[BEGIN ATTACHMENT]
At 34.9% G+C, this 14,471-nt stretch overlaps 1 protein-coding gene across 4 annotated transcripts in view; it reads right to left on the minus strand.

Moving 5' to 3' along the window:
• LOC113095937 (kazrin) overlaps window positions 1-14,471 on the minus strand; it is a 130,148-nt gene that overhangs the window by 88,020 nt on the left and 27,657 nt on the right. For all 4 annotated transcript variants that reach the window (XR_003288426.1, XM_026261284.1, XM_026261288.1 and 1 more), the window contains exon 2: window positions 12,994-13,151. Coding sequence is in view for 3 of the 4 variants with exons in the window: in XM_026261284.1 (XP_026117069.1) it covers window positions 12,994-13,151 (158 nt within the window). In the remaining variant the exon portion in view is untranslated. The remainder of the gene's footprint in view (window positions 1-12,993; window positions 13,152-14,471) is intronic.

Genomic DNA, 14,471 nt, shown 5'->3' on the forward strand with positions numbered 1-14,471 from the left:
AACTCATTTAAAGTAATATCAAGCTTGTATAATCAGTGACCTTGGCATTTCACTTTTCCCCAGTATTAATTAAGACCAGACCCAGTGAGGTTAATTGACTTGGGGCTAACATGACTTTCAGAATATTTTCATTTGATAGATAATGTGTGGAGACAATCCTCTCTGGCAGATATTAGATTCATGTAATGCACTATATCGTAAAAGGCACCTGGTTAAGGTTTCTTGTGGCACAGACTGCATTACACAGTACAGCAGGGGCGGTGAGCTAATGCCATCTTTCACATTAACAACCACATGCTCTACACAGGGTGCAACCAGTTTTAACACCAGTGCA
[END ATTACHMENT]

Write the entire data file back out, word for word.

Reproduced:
At 34.9% G+C, this 14,471-nt stretch overlaps 1 protein-coding gene across 4 annotated transcripts in view; it reads right to left on the minus strand.

Moving 5' to 3' along the window:
• LOC113095937 (kazrin) overlaps window positions 1-14,471 on the minus strand; it is a 130,148-nt gene that overhangs the window by 88,020 nt on the left and 27,657 nt on the right. For all 4 annotated transcript variants that reach the window (XR_003288426.1, XM_026261284.1, XM_026261288.1 and 1 more), the window contains exon 2: window positions 12,994-13,151. Coding sequence is in view for 3 of the 4 variants with exons in the window: in XM_026261284.1 (XP_026117069.1) it covers window positions 12,994-13,151 (158 nt within the window). In the remaining variant the exon portion in view is untranslated. The remainder of the gene's footprint in view (window positions 1-12,993; window positions 13,152-14,471) is intronic.

Genomic DNA, 14,471 nt, shown 5'->3' on the forward strand with positions numbered 1-14,471 from the left:
AACTCATTTAAAGTAATATCAAGCTTGTATAATCAGTGACCTTGGCATTTCACTTTTCCCCAGTATTAATTAAGACCAGACCCAGTGAGGTTAATTGACTTGGGGCTAACATGACTTTCAGAATATTTTCATTTGATAGATAATGTGTGGAGACAATCCTCTCTGGCAGATATTAGATTCATGTAATGCACTATATCGTAAAAGGCACCTGGTTAAGGTTTCTTGTGGCACAGACTGCATTACACAGTACAGCAGGGGCGGTGAGCTAATGCCATCTTTCACATTAACAACCACATGCTCTACACAGGGTGCAACCAGTTTTAACACCAGTGCA